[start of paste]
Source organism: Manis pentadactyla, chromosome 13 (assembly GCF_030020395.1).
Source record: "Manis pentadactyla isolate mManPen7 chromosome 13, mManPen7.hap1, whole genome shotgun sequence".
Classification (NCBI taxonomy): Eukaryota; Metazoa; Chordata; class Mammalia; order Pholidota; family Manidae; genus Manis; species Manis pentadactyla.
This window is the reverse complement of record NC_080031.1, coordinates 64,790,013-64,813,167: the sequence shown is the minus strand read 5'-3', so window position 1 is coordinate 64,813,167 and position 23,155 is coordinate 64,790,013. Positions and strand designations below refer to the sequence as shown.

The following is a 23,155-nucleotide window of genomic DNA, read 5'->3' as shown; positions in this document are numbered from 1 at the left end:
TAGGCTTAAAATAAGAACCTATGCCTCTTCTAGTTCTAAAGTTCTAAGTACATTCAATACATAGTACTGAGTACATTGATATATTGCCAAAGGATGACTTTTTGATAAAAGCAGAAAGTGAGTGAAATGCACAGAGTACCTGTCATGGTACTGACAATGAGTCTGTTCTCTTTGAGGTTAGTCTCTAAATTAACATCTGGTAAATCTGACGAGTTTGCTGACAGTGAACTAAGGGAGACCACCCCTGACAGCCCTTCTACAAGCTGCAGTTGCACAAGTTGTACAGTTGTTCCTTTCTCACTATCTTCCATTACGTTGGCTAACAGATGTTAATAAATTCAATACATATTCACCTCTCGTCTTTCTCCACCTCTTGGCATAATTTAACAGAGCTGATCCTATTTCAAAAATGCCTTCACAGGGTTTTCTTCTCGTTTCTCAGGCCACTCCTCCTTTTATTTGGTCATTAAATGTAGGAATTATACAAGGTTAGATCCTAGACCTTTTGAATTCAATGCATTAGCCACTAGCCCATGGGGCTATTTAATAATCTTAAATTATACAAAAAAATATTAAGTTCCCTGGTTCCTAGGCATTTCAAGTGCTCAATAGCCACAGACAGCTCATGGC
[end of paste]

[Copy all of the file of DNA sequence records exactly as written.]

Source organism: Manis pentadactyla, chromosome 13 (assembly GCF_030020395.1).
Source record: "Manis pentadactyla isolate mManPen7 chromosome 13, mManPen7.hap1, whole genome shotgun sequence".
Classification (NCBI taxonomy): Eukaryota; Metazoa; Chordata; class Mammalia; order Pholidota; family Manidae; genus Manis; species Manis pentadactyla.
This window is the reverse complement of record NC_080031.1, coordinates 64,790,013-64,813,167: the sequence shown is the minus strand read 5'-3', so window position 1 is coordinate 64,813,167 and position 23,155 is coordinate 64,790,013. Positions and strand designations below refer to the sequence as shown.

The following is a 23,155-nucleotide window of genomic DNA, read 5'->3' as shown; positions in this document are numbered from 1 at the left end:
TAGGCTTAAAATAAGAACCTATGCCTCTTCTAGTTCTAAAGTTCTAAGTACATTCAATACATAGTACTGAGTACATTGATATATTGCCAAAGGATGACTTTTTGATAAAAGCAGAAAGTGAGTGAAATGCACAGAGTACCTGTCATGGTACTGACAATGAGTCTGTTCTCTTTGAGGTTAGTCTCTAAATTAACATCTGGTAAATCTGACGAGTTTGCTGACAGTGAACTAAGGGAGACCACCCCTGACAGCCCTTCTACAAGCTGCAGTTGCACAAGTTGTACAGTTGTTCCTTTCTCACTATCTTCCATTACGTTGGCTAACAGATGTTAATAAATTCAATACATATTCACCTCTCGTCTTTCTCCACCTCTTGGCATAATTTAACAGAGCTGATCCTATTTCAAAAATGCCTTCACAGGGTTTTCTTCTCGTTTCTCAGGCCACTCCTCCTTTTATTTGGTCATTAAATGTAGGAATTATACAAGGTTAGATCCTAGACCTTTTGAATTCAATGCATTAGCCACTAGCCCATGGGGCTATTTAATAATCTTAAATTATACAAAAAAATATTAAGTTCCCTGGTTCCTAGGCATTTCAAGTGCTCAATAGCCACAGACAGCTCATGGC